The chapter outlines the legal concept of international organization. We map the debates on the traditional defining elements and the broader theoretical paradigms where the concept has been traditionally embedded. We argue that relatively well-established theoretical frameworks no longer match reality. Therefore we need a legal concept of international organization that is both sufficiently specific to have an analytical value for legal examination and sufficiently broad for not missing out entities which are apt to shape the normative situation of individuals or to deploy substantial direct or indirect legal effects for the fate of nations and for the integrity of our planet. We conceive of “international organization” as a cluster concept which does not depend on a set of fixed criteria. Some entities are in the core of the concept, others are more on the fringes. Besides actors which are inter-state in form, other entities with multiple legal bases (public and private, international and domestic) and with a hybrid membership (states, civil society, even commercial) may be qualified as international organizations if they are entrusted with competences to fulfil tasks in the global public interest and feature a certain degree of autonomy. The concept should also encompass actors devoid of legal personality when they are sufficiently structured and stable to distinguish them from mere networks and ad hoc cooperation. Ultimately and more radically, international law as part and parcel of a global legal landscape necessitates the concept of a global organization.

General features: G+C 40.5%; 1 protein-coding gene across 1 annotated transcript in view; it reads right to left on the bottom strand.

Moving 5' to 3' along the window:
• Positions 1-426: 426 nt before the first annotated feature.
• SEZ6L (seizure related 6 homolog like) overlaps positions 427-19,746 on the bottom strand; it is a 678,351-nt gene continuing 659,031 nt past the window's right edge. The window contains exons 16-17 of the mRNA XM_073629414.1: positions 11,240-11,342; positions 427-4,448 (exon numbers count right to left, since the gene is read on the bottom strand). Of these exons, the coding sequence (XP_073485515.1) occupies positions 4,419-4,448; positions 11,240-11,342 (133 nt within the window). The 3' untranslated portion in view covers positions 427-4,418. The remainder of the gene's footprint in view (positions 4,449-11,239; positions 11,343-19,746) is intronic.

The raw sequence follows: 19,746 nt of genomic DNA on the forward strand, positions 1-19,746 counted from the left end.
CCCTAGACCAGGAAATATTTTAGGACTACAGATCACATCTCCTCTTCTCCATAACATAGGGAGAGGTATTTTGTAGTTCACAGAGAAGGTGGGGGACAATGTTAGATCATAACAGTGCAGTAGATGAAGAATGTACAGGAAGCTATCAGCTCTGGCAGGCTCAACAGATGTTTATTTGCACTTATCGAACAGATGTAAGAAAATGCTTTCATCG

Thursday, August 6, 2020
Golia & Peters: The Concept of International Organization
Angelo Golia (Max Planck Institute for Comparative Public Law and International Law) & Anne Peters (Max Planck Institute for Comparative Public Law and International Law) have posted The Concept of International Organization (in Cambridge Companion to International Organizations Law, Jan Klabbers ed., forthcoming). Here's the abstract: